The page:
Feb. 1, 2000
At least 80% of a well's production flow or a hydrocarbon reservoir's cumulative production performance is dictated by two critical factors...

Well flow performance

At least 80% of a well's production flow or a hydrocarbon reservoir's cumulative production performance is dictated by two critical factors: the permeability and porosity of the unadulterated reservoir sand or rock, and interface (skin effects, induced fractures, and packing) between the wellbore and surrounding reservoir. The remaining 20% results from unrelated completion and production equipment factors.

Only in the past five years has the petroleum industry been able to make headway in flow performance by characterizing reservoir media before the wells are drilled, and preventing formation face damage during the drilling process.

Previously, wellbore construction was driven entirely by safety (pressure containment) and efficiency (rate of penetration) factors. The development of skin effects was a nuisance, but there was always multi-well high-pressure fracturing and injection wells to bail out under-performing wells and reservoirs.

Today, with discovery wells tapping smaller hydrocarbon pools, that luxury has disappeared. The cost of one development well is the difference in prospect commerciality. Boosting individual well flow performance is the key, and researchers are beginning to make an impact in this area.

  • Flow within and from the reservoir is becoming a major consideration in early geoscience investigation. Reservoir size is academic, if permeability isn't there. Geoscientists are better able to assess reservoir physical and chemical characteristics using acoustic data alone. By the time the drill bit penetrates the formation, there is substantial certainty about flow performance.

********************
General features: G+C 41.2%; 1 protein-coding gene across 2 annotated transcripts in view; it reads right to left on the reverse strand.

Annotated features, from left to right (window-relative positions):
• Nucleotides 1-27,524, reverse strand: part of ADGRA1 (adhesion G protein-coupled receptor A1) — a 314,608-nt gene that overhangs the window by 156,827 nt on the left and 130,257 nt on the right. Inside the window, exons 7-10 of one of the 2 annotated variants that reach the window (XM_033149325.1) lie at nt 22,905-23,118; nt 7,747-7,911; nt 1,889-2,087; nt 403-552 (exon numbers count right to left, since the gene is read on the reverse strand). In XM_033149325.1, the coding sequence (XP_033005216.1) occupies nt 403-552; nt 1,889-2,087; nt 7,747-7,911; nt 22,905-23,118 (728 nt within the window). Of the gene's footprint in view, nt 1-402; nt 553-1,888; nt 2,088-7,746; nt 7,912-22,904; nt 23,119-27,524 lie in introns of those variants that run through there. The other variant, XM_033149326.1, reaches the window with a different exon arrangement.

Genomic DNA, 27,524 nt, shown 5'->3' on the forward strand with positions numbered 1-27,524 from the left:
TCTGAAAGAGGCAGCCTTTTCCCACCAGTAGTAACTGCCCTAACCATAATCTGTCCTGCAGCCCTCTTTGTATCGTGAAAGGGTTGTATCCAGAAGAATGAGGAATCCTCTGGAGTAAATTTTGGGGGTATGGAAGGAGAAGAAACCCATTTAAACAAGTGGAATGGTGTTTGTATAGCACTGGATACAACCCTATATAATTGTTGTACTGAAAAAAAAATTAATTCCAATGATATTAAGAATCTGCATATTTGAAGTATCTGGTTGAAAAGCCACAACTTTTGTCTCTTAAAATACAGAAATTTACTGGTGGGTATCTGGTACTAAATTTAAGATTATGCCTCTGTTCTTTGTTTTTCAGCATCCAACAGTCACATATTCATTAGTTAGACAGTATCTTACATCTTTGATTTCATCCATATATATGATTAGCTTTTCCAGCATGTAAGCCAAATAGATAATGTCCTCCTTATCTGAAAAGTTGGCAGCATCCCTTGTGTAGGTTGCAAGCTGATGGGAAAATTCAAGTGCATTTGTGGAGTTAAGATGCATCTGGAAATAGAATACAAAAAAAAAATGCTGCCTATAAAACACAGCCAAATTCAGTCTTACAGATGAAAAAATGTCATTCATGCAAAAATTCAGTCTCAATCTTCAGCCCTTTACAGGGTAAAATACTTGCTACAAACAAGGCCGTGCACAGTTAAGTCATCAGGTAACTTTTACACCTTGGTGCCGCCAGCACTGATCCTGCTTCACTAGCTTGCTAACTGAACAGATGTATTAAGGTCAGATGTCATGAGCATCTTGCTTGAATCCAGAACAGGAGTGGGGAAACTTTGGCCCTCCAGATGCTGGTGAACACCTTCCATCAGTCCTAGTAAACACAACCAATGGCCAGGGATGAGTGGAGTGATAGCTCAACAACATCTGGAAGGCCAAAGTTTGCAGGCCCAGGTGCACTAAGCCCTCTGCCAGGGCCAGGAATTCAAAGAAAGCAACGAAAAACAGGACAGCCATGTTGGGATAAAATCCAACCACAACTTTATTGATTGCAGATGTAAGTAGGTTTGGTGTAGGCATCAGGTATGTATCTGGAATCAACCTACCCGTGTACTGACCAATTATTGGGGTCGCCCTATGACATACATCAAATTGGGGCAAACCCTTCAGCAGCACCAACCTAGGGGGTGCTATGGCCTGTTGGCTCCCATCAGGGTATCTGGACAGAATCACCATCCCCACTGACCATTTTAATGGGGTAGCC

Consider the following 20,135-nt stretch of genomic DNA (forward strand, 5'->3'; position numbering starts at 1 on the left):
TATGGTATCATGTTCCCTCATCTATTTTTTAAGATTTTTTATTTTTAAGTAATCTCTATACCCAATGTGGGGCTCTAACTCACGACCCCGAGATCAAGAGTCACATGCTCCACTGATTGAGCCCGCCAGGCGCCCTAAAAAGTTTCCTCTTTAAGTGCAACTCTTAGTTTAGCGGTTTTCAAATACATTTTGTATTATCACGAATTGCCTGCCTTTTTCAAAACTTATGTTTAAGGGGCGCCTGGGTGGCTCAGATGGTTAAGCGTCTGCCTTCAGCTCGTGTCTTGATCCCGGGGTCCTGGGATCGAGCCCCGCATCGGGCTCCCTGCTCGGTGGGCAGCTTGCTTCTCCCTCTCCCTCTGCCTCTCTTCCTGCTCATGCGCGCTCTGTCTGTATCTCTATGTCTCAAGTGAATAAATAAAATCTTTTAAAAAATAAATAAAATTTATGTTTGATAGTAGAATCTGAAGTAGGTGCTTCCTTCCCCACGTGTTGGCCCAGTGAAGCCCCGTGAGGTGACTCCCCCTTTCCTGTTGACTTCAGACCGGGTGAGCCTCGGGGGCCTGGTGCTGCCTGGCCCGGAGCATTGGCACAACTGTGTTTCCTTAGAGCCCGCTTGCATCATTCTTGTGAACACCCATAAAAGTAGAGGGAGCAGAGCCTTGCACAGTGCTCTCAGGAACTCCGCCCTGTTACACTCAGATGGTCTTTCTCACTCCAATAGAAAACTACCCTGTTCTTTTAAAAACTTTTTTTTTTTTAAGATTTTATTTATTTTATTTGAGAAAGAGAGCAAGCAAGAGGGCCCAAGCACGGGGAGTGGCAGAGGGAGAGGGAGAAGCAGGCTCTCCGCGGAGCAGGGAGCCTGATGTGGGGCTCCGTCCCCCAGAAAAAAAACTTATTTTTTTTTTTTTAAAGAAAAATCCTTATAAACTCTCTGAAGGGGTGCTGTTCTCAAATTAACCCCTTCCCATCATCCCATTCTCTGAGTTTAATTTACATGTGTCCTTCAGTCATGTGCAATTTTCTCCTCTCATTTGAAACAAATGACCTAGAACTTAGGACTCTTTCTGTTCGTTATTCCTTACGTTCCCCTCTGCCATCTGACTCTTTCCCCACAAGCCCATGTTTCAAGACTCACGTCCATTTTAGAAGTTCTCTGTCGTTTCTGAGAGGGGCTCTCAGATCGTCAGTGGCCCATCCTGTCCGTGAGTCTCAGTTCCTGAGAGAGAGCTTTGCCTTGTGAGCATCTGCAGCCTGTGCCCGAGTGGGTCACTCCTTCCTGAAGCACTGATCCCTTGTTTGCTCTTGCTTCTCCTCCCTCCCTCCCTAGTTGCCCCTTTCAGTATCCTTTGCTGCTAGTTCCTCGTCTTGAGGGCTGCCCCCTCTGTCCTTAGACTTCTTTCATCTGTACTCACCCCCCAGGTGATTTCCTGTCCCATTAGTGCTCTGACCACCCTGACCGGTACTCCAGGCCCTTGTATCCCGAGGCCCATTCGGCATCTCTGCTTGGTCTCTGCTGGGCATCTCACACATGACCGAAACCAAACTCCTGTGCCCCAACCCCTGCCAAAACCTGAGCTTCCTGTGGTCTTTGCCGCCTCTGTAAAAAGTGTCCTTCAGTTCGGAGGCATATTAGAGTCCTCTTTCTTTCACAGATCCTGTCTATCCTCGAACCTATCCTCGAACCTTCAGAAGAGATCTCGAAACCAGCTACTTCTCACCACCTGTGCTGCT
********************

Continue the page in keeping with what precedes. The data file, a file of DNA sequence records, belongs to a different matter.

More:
• Wellbore formation damage soon could become a minor event. Minimally invasive drilling techniques, including under-balanced drilling, are being aided by the ability to anticipate and monitor downhole pressures and circulating densities.

Poor reservoir characterization and formation damage control result in costly treatment and intervention programs after production has started - a process that destroys field (and sometimes company) financial results. As a result, flow management determines everything in oil and gas recovery, and reservoir engineers are having much more influence on prospect evaluation.

Artificial recharge

The 40-60% volume of crude oil left behind in the reservoir becomes more important as new oil discovery volumes diminish in size. Efforts to capture the reserves left behind have failed to score major achievements because the investment required for additional wells, lift and flood methods, injected liquids and gases, workovers, lateral kickouts, and other measures often don't allow a sufficient return.

There are research efforts underway to enhance reservoir recovery, but most continue to focus on chemical and mechanical intervention. Relief, instead, may come from an unexpected area - gene-manipulated bacteria.

Bacterial consumption of oil in the reservoir produces gas sufficient to recharge the reservoir, but the time required for the bacterial colony to expand to the necessary size and penetration is not practical. We already know that oil-consuming bacteria can withstand high heat and pressure conditions. The challenge is to drastically speed up colony growth and gas production capability - and this is where gene manipulation could provide some answers.

Do we have the right organisms now? Probably, but they need help in the production of an immiscible gas with surfactant qualities - a real tall order for researchers. In creating such altered bacterial forms, there are concerns with introducing such a species into the surface environment. Practically, the wellhead treatment and refining processes can be set up to kill unwanted species.

When natural flow conditions are no longer viable for the field, then gene-altered bacteria could be introduced into the reservoir by injecting colonies through the original producing wells. If injection wells exist, then the process becomes easier.

By injecting a solvent chaser to prevent solidification of hydrocarbons near the wellbore, the wells can be suspended indefinitely. Well bottom pressure is monitored periodically. When recharge pressure is reached, laterals can tap the left-behind reserves at the right locations. If the cost of bacterial gene-manipulation can be brought down to reasonable levels, the process could become highly effective in reserve recovery.

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